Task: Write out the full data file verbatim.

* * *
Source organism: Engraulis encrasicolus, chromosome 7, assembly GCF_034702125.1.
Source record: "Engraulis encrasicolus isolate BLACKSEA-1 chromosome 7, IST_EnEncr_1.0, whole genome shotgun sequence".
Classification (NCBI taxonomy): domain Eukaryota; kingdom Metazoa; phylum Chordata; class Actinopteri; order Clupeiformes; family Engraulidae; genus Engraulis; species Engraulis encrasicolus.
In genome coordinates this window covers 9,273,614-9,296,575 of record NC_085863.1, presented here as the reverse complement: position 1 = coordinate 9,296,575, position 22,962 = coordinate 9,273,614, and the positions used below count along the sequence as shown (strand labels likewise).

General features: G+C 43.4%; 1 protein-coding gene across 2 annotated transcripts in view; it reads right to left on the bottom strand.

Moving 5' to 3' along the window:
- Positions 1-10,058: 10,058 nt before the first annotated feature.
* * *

Source organism: Engraulis encrasicolus, chromosome 7, assembly GCF_034702125.1.
Source record: "Engraulis encrasicolus isolate BLACKSEA-1 chromosome 7, IST_EnEncr_1.0, whole genome shotgun sequence".
Classification (NCBI taxonomy): domain Eukaryota; kingdom Metazoa; phylum Chordata; class Actinopteri; order Clupeiformes; family Engraulidae; genus Engraulis; species Engraulis encrasicolus.
In genome coordinates this window covers 9,273,614-9,296,575 of record NC_085863.1, presented here as the reverse complement: position 1 = coordinate 9,296,575, position 22,962 = coordinate 9,273,614, and the positions used below count along the sequence as shown (strand labels likewise).

General features: G+C 43.4%; 1 protein-coding gene across 2 annotated transcripts in view; it reads right to left on the bottom strand.

Moving 5' to 3' along the window:
- Positions 1-10,058: 10,058 nt before the first annotated feature.